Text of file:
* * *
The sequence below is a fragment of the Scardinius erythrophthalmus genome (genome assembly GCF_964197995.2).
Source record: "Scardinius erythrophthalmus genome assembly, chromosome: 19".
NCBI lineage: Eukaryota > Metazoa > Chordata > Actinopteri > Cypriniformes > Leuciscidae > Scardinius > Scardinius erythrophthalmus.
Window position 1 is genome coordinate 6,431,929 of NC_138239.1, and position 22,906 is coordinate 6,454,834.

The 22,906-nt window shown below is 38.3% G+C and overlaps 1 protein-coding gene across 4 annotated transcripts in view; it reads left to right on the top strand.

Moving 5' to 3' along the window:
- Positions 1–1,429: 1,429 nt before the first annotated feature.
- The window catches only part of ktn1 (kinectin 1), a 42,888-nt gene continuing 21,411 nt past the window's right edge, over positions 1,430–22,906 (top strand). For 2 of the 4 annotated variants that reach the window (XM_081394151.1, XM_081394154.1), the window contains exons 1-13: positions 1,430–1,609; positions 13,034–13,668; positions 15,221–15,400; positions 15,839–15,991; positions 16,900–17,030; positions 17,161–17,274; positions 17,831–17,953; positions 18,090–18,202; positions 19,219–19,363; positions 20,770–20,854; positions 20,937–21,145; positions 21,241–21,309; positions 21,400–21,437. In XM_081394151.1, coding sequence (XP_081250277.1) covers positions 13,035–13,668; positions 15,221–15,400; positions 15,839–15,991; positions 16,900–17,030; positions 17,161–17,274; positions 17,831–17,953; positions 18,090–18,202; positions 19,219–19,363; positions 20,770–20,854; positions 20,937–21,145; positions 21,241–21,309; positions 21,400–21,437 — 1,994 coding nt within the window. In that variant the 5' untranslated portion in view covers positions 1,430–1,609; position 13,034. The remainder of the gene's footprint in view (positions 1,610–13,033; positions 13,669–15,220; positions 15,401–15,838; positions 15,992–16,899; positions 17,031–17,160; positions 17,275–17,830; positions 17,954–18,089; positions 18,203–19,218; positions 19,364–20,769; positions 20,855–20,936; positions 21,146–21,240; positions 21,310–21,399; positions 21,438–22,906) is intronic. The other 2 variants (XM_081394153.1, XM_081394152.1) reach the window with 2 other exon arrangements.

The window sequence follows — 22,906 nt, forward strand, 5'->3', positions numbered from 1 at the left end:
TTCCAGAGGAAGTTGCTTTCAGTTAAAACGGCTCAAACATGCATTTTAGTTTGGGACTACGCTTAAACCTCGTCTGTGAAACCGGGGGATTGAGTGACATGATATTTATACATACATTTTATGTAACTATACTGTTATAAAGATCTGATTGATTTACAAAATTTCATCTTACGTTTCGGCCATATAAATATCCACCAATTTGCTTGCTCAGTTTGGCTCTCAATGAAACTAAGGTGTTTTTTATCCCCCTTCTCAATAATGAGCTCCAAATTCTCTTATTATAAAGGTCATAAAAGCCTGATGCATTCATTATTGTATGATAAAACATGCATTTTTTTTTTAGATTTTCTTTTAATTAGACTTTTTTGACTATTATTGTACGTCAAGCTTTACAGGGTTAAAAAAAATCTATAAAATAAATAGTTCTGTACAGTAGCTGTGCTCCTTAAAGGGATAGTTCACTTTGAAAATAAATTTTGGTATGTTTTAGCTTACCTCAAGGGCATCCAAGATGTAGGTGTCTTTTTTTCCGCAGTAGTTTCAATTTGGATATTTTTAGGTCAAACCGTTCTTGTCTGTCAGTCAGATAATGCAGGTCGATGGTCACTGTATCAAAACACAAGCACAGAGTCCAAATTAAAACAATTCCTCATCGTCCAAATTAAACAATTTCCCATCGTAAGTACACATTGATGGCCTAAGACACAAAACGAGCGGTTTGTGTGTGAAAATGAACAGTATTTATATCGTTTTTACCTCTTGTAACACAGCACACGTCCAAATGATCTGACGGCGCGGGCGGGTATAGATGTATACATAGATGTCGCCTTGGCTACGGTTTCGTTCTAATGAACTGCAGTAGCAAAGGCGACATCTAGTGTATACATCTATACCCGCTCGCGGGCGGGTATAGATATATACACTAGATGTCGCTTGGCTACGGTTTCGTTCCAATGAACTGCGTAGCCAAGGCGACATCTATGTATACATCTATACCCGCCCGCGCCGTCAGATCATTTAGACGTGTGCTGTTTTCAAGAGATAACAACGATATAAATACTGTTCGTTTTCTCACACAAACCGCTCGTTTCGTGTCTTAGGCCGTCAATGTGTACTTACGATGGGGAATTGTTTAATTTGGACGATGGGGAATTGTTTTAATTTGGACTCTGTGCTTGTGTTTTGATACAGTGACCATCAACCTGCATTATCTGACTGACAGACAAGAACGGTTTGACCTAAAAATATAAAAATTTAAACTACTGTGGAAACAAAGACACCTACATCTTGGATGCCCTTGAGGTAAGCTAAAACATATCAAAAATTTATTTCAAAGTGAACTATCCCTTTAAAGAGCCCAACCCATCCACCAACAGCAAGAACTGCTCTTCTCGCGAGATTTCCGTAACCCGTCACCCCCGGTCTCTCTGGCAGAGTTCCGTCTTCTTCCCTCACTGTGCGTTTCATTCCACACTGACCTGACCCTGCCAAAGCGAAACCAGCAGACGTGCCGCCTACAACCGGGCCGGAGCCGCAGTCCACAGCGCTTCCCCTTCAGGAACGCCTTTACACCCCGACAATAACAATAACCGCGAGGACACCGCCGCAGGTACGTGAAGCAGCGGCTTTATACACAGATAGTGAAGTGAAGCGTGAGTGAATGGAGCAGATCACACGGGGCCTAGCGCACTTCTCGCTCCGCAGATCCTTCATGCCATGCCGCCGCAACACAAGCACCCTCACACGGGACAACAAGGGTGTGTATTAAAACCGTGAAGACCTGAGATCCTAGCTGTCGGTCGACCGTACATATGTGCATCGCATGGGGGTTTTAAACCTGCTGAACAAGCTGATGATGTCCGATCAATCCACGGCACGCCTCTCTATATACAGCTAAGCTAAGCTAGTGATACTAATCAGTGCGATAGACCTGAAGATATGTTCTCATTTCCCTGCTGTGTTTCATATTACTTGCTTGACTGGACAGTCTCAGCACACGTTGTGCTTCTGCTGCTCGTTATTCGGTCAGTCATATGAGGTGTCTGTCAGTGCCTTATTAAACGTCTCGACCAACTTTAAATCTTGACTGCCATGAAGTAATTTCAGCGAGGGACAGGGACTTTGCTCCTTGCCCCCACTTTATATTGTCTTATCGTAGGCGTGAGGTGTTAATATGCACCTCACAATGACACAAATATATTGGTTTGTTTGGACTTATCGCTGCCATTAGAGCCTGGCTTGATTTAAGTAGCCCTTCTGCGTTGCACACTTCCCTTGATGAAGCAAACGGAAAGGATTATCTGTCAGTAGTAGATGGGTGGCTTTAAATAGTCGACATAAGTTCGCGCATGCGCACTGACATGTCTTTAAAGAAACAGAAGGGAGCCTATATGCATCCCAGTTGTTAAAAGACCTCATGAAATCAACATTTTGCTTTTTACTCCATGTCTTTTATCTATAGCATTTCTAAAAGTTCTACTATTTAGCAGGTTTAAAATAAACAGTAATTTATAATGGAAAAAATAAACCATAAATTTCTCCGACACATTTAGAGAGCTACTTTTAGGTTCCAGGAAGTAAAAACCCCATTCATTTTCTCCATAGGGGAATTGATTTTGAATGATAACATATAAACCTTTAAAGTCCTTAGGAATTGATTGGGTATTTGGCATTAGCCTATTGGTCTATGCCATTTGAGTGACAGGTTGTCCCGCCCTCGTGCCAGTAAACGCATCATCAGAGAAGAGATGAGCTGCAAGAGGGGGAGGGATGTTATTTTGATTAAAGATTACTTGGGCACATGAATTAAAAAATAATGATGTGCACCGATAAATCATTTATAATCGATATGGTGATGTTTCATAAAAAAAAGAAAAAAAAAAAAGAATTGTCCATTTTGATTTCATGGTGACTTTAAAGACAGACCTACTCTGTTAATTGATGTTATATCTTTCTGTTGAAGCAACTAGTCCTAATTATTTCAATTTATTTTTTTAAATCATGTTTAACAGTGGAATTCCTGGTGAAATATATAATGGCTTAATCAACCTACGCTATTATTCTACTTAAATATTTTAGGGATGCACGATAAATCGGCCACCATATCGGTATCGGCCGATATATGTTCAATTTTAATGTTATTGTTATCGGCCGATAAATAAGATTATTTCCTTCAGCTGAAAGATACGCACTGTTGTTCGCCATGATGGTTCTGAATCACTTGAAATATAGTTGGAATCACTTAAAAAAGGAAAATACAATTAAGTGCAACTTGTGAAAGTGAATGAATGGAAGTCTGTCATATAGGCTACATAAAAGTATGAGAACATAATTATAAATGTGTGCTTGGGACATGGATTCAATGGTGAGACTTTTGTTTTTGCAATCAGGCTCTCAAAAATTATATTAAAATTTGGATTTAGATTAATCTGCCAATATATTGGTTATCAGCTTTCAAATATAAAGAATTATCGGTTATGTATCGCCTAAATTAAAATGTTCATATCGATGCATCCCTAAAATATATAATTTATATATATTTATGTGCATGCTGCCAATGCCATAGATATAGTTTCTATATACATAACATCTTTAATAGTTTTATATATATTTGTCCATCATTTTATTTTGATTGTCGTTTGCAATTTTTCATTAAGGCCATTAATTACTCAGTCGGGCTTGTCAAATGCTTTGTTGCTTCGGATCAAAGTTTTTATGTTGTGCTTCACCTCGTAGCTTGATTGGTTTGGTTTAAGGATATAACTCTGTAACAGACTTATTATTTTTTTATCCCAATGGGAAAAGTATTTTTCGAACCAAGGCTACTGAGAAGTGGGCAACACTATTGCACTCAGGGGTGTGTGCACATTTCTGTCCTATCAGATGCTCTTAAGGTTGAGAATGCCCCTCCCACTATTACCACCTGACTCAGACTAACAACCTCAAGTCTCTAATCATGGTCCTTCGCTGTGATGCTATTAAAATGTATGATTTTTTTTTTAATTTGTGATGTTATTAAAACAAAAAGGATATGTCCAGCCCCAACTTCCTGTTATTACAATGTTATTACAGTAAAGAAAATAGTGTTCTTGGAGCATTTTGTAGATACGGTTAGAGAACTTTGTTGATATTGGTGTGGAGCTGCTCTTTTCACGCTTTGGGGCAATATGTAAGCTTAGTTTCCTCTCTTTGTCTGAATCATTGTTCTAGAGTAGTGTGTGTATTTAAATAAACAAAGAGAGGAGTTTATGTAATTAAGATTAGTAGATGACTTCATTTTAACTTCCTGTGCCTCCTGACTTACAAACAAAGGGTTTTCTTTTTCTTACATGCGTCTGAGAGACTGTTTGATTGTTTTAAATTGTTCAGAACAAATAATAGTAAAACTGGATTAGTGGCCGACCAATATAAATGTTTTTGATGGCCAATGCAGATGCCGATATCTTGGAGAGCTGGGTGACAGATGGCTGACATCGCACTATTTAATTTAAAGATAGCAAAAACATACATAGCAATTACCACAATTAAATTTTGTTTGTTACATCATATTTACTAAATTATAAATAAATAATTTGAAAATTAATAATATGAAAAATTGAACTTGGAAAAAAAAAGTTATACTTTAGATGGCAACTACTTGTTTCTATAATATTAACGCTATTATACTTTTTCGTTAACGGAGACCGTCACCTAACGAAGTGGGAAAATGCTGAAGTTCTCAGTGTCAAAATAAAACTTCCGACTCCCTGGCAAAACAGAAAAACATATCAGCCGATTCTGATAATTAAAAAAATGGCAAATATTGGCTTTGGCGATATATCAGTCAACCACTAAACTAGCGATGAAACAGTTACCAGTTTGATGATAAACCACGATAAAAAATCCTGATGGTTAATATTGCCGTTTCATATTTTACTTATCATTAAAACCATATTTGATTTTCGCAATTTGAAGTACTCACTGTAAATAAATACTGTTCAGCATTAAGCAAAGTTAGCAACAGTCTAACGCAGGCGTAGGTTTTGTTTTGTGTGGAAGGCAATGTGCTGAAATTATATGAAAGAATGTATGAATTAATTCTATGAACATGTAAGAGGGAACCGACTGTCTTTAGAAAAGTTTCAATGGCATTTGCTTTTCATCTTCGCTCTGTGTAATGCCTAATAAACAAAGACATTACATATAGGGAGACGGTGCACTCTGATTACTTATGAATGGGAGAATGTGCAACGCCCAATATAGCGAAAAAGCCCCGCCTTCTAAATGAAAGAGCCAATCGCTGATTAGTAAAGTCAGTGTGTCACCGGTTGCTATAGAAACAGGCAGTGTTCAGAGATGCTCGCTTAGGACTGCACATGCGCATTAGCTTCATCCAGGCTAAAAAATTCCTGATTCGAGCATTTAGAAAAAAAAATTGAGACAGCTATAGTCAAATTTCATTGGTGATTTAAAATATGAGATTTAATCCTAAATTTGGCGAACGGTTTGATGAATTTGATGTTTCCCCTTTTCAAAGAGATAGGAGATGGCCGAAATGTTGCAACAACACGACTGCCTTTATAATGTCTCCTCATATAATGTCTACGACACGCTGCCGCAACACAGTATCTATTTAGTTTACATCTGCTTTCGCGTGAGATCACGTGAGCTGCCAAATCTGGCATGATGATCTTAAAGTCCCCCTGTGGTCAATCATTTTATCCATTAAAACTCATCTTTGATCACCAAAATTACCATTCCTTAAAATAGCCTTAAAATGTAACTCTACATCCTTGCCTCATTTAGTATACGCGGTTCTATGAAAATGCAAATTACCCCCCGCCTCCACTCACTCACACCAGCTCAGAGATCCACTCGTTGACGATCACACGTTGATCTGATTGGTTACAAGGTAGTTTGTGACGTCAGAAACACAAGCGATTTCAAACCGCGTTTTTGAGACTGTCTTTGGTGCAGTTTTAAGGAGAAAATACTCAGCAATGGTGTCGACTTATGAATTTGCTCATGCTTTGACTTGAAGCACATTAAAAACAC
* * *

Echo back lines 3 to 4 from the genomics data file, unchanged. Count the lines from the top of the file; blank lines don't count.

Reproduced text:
NCBI lineage: Eukaryota > Metazoa > Chordata > Actinopteri > Cypriniformes > Leuciscidae > Scardinius > Scardinius erythrophthalmus.
Window position 1 is genome coordinate 6,431,929 of NC_138239.1, and position 22,906 is coordinate 6,454,834.